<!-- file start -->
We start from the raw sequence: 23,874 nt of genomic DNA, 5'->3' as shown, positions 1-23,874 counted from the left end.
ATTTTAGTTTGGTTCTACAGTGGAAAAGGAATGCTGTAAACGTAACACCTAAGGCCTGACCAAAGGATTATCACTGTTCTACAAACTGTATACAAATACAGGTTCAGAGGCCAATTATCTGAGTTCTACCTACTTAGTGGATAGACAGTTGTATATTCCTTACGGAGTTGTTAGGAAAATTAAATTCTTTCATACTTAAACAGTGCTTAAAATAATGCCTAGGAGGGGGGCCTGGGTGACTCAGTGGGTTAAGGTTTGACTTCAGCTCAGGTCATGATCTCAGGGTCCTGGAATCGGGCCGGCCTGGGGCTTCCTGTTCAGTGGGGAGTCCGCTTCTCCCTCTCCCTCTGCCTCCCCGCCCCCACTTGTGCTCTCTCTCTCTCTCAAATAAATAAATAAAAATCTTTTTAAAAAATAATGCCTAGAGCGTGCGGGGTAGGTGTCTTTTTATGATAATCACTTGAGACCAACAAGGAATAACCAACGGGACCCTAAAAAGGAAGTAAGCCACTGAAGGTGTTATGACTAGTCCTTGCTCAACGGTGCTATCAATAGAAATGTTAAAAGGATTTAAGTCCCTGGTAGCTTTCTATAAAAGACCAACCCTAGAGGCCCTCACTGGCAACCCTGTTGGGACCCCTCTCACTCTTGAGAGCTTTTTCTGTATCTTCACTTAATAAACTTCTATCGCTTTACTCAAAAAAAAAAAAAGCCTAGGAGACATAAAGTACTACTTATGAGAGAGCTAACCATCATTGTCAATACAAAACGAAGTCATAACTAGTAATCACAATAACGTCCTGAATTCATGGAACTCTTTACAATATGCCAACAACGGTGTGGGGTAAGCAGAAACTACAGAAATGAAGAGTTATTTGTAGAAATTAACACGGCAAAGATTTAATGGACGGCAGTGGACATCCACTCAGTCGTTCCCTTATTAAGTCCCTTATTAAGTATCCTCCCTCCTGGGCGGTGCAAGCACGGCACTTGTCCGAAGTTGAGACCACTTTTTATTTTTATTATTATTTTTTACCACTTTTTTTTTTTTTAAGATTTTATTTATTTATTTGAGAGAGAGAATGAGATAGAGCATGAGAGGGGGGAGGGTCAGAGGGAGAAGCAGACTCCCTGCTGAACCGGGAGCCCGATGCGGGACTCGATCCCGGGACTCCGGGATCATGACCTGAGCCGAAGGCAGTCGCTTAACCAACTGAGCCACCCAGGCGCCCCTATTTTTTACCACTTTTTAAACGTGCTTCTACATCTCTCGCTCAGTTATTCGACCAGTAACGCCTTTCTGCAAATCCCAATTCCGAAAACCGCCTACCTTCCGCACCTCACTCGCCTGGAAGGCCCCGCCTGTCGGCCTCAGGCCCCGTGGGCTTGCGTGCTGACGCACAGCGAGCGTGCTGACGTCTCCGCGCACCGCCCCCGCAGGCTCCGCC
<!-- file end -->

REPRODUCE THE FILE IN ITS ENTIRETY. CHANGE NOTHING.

We start from the raw sequence: 23,874 nt of genomic DNA, 5'->3' as shown, positions 1-23,874 counted from the left end.
ATTTTAGTTTGGTTCTACAGTGGAAAAGGAATGCTGTAAACGTAACACCTAAGGCCTGACCAAAGGATTATCACTGTTCTACAAACTGTATACAAATACAGGTTCAGAGGCCAATTATCTGAGTTCTACCTACTTAGTGGATAGACAGTTGTATATTCCTTACGGAGTTGTTAGGAAAATTAAATTCTTTCATACTTAAACAGTGCTTAAAATAATGCCTAGGAGGGGGGCCTGGGTGACTCAGTGGGTTAAGGTTTGACTTCAGCTCAGGTCATGATCTCAGGGTCCTGGAATCGGGCCGGCCTGGGGCTTCCTGTTCAGTGGGGAGTCCGCTTCTCCCTCTCCCTCTGCCTCCCCGCCCCCACTTGTGCTCTCTCTCTCTCTCAAATAAATAAATAAAAATCTTTTTAAAAAATAATGCCTAGAGCGTGCGGGGTAGGTGTCTTTTTATGATAATCACTTGAGACCAACAAGGAATAACCAACGGGACCCTAAAAAGGAAGTAAGCCACTGAAGGTGTTATGACTAGTCCTTGCTCAACGGTGCTATCAATAGAAATGTTAAAAGGATTTAAGTCCCTGGTAGCTTTCTATAAAAGACCAACCCTAGAGGCCCTCACTGGCAACCCTGTTGGGACCCCTCTCACTCTTGAGAGCTTTTTCTGTATCTTCACTTAATAAACTTCTATCGCTTTACTCAAAAAAAAAAAAAGCCTAGGAGACATAAAGTACTACTTATGAGAGAGCTAACCATCATTGTCAATACAAAACGAAGTCATAACTAGTAATCACAATAACGTCCTGAATTCATGGAACTCTTTACAATATGCCAACAACGGTGTGGGGTAAGCAGAAACTACAGAAATGAAGAGTTATTTGTAGAAATTAACACGGCAAAGATTTAATGGACGGCAGTGGACATCCACTCAGTCGTTCCCTTATTAAGTCCCTTATTAAGTATCCTCCCTCCTGGGCGGTGCAAGCACGGCACTTGTCCGAAGTTGAGACCACTTTTTATTTTTATTATTATTTTTTACCACTTTTTTTTTTTTTAAGATTTTATTTATTTATTTGAGAGAGAGAATGAGATAGAGCATGAGAGGGGGGAGGGTCAGAGGGAGAAGCAGACTCCCTGCTGAACCGGGAGCCCGATGCGGGACTCGATCCCGGGACTCCGGGATCATGACCTGAGCCGAAGGCAGTCGCTTAACCAACTGAGCCACCCAGGCGCCCCTATTTTTTACCACTTTTTAAACGTGCTTCTACATCTCTCGCTCAGTTATTCGACCAGTAACGCCTTTCTGCAAATCCCAATTCCGAAAACCGCCTACCTTCCGCACCTCACTCGCCTGGAAGGCCCCGCCTGTCGGCCTCAGGCCCCGTGGGCTTGCGTGCTGACGCACAGCGAGCGTGCTGACGTCTCCGCGCACCGCCCCCGCAGGCTCCGCC